Q. Well done, again. This time last week we were sitting here and there was a bit of controversy in relation to comments made of Tommy Fleetwood and Lee Westwood. Now, you winning here on the PGA TOUR for the first time, can this be a reflection and a statement that European Tour players are good players and they can win on the PGA TOUR, without getting to controversial?
TYRELL HATTON: No, I don’t think it’s a statement. I think whatever TOUR you play on it’s extremely hard to win golf tournaments and we’re all trying to do that each week. And more often than not, I guess things maybe don’t go your way and you end up not winning. So like I say, it’s tough to win and I’m sure, obviously, everyone’s time comes and thankfully my time was this week.

Q. When you came off 11 you made a pretty animated gesture back at the hole as you were heading to 12. I just wonder what was going on in your mind at that moment and how long did it take to you kind of flush that as you got back to 12.
TYRELL HATTON: Yeah, well, I was just annoyed because my third shot in was actually one of the best swings I made all day. We had, the run out on the TV tower, which was my line, we had 193 and I’ve hit a 5-iron at my target and the wind just completely dropped. So that kind of went against us on that hole and I was just having a little moan, like it’s the grass’s fault and the wind’s fault. It’s never my fault. But this is, like going back to a question about Mick, he was really good. Obviously, he just told me to kind of get focused again, it’s done, move on, and have a few practice swings and just kind of get some good feelings again. And I stood on the 12th tee and that was probably one of the best tee shots, certainly, that I hit today.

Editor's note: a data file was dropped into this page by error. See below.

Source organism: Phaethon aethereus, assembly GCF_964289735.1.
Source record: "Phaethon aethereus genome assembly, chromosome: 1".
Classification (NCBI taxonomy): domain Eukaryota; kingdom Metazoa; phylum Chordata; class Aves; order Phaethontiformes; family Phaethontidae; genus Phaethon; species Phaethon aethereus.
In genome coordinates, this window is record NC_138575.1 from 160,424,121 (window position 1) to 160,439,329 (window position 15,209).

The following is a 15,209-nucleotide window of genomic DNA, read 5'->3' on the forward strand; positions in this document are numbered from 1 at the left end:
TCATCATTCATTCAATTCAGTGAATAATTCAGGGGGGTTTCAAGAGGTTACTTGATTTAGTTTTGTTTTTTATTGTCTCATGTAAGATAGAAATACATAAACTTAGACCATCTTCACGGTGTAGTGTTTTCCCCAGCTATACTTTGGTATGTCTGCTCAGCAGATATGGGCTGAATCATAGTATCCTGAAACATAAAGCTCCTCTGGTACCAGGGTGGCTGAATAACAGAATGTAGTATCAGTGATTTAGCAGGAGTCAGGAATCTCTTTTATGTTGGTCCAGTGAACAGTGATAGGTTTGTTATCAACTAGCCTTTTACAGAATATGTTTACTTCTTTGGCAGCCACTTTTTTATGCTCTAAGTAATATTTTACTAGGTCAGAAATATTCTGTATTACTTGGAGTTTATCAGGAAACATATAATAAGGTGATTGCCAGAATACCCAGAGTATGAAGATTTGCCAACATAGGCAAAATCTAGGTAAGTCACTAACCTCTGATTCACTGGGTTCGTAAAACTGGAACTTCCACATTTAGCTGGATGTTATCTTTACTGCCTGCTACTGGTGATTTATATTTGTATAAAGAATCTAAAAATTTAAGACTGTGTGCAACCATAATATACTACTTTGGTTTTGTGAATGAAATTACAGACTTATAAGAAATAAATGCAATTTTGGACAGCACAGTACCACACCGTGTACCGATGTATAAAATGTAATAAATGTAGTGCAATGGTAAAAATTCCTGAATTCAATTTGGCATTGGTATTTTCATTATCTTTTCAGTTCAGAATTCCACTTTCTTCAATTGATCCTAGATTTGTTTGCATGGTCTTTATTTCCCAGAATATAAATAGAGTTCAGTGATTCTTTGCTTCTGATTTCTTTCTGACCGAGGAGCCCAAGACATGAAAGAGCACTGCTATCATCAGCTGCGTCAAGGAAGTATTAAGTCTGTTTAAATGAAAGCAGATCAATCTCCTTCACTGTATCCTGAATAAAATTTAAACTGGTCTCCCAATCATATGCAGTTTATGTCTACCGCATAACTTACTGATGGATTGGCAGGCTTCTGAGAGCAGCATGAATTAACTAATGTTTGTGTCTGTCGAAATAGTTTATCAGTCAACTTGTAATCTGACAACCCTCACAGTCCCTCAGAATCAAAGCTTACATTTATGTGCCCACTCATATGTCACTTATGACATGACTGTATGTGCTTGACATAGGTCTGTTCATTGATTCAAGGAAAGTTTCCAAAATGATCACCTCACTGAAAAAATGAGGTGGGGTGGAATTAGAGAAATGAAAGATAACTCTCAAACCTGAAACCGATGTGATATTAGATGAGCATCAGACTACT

Q. You spoke of Mick’s influence, but why do you think you’re better equipped now to handle those potentially blow-up situations than you were maybe three or four years ago?
TYRELL HATTON: I guess it just comes with experience. This is my — well, third year on the PGA TOUR, my seventh season on the European Tour. You get yourself in, if you play well enough, often you get, you give yourself opportunities, and I guess you learn things, and I guess I was a little bit more comfortable out there today. And also, this is only my second event back from wrist surgery. So it might sound daft, but my expectations maybe aren’t as high as they would be in a middle of the season if I was, been playing quite a bit. But this is still kind of part of the comeback for me and maybe that helped.

Q. I remember a couple years ago at Honda you talked about living in this town probably at about age 20 or so, you had a few roommates, trying to play the Hooter’s Tour, scratch out a living. At the time did you have a lot of belief in yourself or did this seem a far, far ways away?
TYRELL HATTON: I think you have to believe in yourself, otherwise you’ve got no chance. So obviously the goal was to, at that time, to be playing the European Tour and hopefully eventually PGA TOUR as well. And I think this was 2012, I think that we were out here playing Hooter’s Winter Series. I’ve got good memories from that time and we’ve, me and Emily, my fiance’, we have rented a place here in Orlando now, so it kind of feels like home away from home, which is nice to have. And that’s one of the reasons we come back.

Q. When your wrist injury was taking longer than you hoped, your recovery, did the thoughts of events like this one help sustain you? And also, living in this area, has your appreciation of who Arnold Palmer and what he meant, has it grown?
TYRELL HATTON: Well, at the time, obviously, the surgery took longer to recover from, but as it became more apparent that the, that I was kind of getting back into golf, I knew that I was going to be starting my season in Mexico and I was going to have two weeks in Orlando before then. And we were actually really excited to come out, come back out here, and obviously, we feel very comfortable here and that’s why we have kind of made it our second home. And to, I guess to have your own, to sleep in your own bed on a tournament week is something that we don’t get to experience too often. And home comforts, I think maybe helped keep me a little bit more relaxed as well.

Q. No Englishman has won next week. Just with your form and Tommy, do you think it’s as good a chance as any to break that drought?